October seems to be a big month for many things, from breast cancer awareness to caramel flavoring month. It also is Sensory Processing Disorder Awareness month and for me, it is personal as I help spread the word.
I’ll never forget when I had my first instinct that my son may have Sensory Processing Disorder. He was 14 months old and we were at a family party. My cousin was using the blender and my son put his hands over his ears. We all chuckled at it. Then I began putting some pieces together, including that he hated to walk on the sand and he was only saying two words. At our 15-month check-up, the speech delay was a red flag for my doctor who ordered an evaluation. My heart sank. My son was off the chart in his gross motor skills, but that didn’t matter. It actually became a big clue in his diagnosis.
My son can literally climb the curtains in our living room and my kitchen cabinets with his bare feet. Some would shrug it off as, “he’s all boy,” but sensory kids are those who need something more.
Sensory Processing Disorder is really confusing to explain, but here is how I do it: Brains have roadway systems that allow cars to get to point A to B without getting lost. Some roadway systems are not yet complete so cars will come to a screeching halt or will go Dukes of Hazzard and jump onto another road. Sometimes it causes traffic jams. This is when we see children (and adults) who cannot process what is going on in their environment. For example, while many of us can tune out the sound of a blender, my son couldn’t. Therefore the only way for him to “tune it out” was to cover his ears.
Now that I have kids with SPD, I can spot others with it. These kids are the ones who are constantly touching other kids (or their parents) to the point of annoyance or hugging on others, not understanding personal space. In order for them to understand their space, they have to “feel it out” literally. Some kids hate tags on their clothes and seams on their socks. This is my daughter. It drives her (and me) batty. So we cut the tags and turn the socks inside out. Many have a hard time sitting still and focusing in school. Some will chew their clothes, pens, pencils or hair to get oral feedback.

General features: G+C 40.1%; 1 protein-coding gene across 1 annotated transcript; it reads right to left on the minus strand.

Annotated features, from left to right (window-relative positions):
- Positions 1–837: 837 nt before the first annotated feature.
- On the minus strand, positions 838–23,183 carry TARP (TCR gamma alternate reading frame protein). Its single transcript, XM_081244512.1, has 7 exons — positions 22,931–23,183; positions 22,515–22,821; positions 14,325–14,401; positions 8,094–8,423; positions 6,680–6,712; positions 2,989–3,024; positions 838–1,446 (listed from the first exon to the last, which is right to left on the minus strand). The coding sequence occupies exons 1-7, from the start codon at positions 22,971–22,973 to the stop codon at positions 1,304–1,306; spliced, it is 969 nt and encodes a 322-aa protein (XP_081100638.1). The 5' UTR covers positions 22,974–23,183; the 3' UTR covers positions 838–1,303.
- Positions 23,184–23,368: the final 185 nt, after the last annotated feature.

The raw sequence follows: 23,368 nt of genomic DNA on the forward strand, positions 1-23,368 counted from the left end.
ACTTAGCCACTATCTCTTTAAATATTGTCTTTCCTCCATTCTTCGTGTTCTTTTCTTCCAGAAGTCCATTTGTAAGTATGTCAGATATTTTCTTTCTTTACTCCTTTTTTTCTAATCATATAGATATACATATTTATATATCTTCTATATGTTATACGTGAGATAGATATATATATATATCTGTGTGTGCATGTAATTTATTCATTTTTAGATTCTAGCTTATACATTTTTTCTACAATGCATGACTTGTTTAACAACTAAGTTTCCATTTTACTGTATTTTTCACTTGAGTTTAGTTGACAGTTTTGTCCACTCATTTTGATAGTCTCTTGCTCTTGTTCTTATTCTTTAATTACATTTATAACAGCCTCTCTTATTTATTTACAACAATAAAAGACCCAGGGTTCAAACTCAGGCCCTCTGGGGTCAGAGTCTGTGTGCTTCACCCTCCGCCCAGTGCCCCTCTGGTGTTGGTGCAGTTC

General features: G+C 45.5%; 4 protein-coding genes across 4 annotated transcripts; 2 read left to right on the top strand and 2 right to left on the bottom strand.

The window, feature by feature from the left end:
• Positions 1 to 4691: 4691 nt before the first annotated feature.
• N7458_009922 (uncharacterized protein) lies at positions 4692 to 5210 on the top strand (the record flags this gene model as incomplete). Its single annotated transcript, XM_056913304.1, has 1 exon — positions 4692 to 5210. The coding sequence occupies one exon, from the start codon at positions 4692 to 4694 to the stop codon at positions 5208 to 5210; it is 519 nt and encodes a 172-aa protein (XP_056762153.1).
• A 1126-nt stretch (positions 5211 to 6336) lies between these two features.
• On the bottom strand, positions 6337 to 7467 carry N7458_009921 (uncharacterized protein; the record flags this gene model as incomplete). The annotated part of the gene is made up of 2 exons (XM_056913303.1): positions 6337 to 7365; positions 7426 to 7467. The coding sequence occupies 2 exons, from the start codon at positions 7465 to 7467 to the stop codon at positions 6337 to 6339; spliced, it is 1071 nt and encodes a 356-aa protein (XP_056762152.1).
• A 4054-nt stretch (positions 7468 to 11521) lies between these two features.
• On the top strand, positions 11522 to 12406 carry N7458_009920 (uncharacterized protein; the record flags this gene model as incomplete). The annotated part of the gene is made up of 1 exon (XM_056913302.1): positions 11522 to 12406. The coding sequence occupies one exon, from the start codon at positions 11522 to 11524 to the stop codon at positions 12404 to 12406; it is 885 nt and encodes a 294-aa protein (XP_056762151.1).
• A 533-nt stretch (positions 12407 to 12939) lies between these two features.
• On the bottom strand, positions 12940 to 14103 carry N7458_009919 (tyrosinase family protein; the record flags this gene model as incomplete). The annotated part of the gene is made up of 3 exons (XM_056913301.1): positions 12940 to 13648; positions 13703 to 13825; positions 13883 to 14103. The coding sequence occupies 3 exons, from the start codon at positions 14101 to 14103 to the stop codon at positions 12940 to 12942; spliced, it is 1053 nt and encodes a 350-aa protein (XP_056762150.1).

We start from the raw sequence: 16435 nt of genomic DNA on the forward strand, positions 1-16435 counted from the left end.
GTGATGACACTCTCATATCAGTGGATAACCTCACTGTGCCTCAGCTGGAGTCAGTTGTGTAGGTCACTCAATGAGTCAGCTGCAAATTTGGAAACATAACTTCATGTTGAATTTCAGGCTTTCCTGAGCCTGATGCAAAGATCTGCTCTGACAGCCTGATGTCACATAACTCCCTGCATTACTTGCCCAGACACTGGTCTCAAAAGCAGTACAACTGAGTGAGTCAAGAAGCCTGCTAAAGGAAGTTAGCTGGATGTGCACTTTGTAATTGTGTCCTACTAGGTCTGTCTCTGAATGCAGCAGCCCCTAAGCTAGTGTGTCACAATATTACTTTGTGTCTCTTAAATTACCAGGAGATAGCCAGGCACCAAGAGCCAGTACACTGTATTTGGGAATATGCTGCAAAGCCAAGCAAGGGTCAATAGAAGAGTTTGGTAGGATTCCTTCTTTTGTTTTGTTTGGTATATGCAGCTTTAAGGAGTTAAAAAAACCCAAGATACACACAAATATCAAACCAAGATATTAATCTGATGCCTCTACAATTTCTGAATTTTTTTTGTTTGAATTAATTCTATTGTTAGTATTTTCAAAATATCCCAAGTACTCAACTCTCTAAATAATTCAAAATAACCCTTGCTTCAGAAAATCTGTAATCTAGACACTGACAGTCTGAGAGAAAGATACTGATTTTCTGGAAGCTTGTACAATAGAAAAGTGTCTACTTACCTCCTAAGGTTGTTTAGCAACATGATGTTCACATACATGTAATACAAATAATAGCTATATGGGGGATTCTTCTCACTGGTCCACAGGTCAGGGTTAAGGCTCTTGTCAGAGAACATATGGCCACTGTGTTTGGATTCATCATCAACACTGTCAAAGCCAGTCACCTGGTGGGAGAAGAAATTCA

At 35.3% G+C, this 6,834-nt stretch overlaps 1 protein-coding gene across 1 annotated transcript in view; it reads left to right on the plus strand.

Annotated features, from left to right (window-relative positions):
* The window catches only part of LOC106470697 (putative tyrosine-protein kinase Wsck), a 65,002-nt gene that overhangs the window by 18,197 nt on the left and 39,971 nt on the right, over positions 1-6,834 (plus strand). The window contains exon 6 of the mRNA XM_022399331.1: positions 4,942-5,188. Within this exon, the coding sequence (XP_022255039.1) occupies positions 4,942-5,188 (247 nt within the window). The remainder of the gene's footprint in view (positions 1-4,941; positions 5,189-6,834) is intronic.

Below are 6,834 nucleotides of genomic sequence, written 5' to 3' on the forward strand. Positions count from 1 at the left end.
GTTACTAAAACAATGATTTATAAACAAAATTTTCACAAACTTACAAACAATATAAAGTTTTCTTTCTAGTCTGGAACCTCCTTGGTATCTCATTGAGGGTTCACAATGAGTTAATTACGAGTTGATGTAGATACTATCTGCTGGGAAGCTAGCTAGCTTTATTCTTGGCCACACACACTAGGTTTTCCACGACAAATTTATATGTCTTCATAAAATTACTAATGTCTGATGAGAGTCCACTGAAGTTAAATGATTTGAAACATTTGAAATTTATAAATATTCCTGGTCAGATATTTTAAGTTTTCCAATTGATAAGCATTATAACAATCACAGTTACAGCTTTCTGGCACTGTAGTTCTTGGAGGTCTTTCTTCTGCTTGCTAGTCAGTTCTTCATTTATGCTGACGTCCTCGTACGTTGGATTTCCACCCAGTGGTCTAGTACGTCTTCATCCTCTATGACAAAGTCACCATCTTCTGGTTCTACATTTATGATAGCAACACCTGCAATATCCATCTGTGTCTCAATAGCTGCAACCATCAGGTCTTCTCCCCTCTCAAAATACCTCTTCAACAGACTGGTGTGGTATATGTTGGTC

Some kids are fearful in big crowds and they are the ones crying and clinging to mom and dad. Or they go wild with excitement and you literally have to drag them out by their feet. These kids are labeled as hyperactive or mislabeled as ADHD, but those two can go hand-in-hand. These “sensory-seeking” kids are doing just that, seeking something that feels good. These kids make excellent athletes and need activities like gymnastics, dancing, football and wrestling to expend their energy. Don’t be surprised if they are skydiving or doing high-risk activities when they are older. Professionals call them “risk-takers,” which can serve them well later in life (or not).
We all have sensory issues. For instance, I personally dislike mushrooms because I don’t like the way they feel in my mouth. Others really dislike having their skin touched. We all have something that makes us tick, though most have the capacity to turn that on and off
Kids with SPD are often looked upon as having behavior issues. They can be viewed as clingy, whiny and needy. It is up to us, as parents, to better understand what makes them hide and seek, or blow up. It is up to us parents to help get their cars get back onto the right road. This is a team effort by therapists, teachers and parents. It takes time, consistency, and a whole lot of patience.
It has been a challenge for me as a parent. Having two spirited children is a lot of fun, but also it also exhausts me by the end of the day. Next week I’ll share my challenges and struggles as a parent and what I have found to be helpful for me, including books and resources.
If you are curious to know if your child is a sensory kid, you can go over this checklist.